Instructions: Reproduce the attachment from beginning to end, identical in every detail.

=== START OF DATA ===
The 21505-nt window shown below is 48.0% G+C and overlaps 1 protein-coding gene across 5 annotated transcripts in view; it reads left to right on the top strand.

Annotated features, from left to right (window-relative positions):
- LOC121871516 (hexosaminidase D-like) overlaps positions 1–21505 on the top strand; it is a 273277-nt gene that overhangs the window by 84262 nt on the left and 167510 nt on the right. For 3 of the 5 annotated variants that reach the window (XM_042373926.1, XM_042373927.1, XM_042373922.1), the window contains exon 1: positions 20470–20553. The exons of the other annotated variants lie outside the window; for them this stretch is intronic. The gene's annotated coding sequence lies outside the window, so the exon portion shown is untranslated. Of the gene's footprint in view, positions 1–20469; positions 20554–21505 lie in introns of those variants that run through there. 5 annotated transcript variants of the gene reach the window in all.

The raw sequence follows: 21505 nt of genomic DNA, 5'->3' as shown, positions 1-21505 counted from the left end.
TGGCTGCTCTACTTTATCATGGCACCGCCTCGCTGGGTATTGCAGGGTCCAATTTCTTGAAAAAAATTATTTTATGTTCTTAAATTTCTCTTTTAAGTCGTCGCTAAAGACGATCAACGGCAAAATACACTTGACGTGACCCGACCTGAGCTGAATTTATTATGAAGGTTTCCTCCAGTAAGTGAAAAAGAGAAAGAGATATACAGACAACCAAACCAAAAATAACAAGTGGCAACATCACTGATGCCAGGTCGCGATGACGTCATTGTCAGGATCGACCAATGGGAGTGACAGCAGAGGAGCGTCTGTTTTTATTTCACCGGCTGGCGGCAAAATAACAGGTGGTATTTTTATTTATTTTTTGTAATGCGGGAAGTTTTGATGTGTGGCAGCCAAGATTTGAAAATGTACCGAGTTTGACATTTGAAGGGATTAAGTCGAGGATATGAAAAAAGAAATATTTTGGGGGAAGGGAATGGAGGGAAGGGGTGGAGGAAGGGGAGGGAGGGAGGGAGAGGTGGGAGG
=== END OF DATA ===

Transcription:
The 21505-nt window shown below is 48.0% G+C and overlaps 1 protein-coding gene across 5 annotated transcripts in view; it reads left to right on the top strand.

Annotated features, from left to right (window-relative positions):
- LOC121871516 (hexosaminidase D-like) overlaps positions 1–21505 on the top strand; it is a 273277-nt gene that overhangs the window by 84262 nt on the left and 167510 nt on the right. For 3 of the 5 annotated variants that reach the window (XM_042373926.1, XM_042373927.1, XM_042373922.1), the window contains exon 1: positions 20470–20553. The exons of the other annotated variants lie outside the window; for them this stretch is intronic. The gene's annotated coding sequence lies outside the window, so the exon portion shown is untranslated. Of the gene's footprint in view, positions 1–20469; positions 20554–21505 lie in introns of those variants that run through there. 5 annotated transcript variants of the gene reach the window in all.

The raw sequence follows: 21505 nt of genomic DNA, 5'->3' as shown, positions 1-21505 counted from the left end.
TGGCTGCTCTACTTTATCATGGCACCGCCTCGCTGGGTATTGCAGGGTCCAATTTCTTGAAAAAAATTATTTTATGTTCTTAAATTTCTCTTTTAAGTCGTCGCTAAAGACGATCAACGGCAAAATACACTTGACGTGACCCGACCTGAGCTGAATTTATTATGAAGGTTTCCTCCAGTAAGTGAAAAAGAGAAAGAGATATACAGACAACCAAACCAAAAATAACAAGTGGCAACATCACTGATGCCAGGTCGCGATGACGTCATTGTCAGGATCGACCAATGGGAGTGACAGCAGAGGAGCGTCTGTTTTTATTTCACCGGCTGGCGGCAAAATAACAGGTGGTATTTTTATTTATTTTTTGTAATGCGGGAAGTTTTGATGTGTGGCAGCCAAGATTTGAAAATGTACCGAGTTTGACATTTGAAGGGATTAAGTCGAGGATATGAAAAAAGAAATATTTTGGGGGAAGGGAATGGAGGGAAGGGGTGGAGGAAGGGGAGGGAGGGAGGGAGAGGTGGGAGG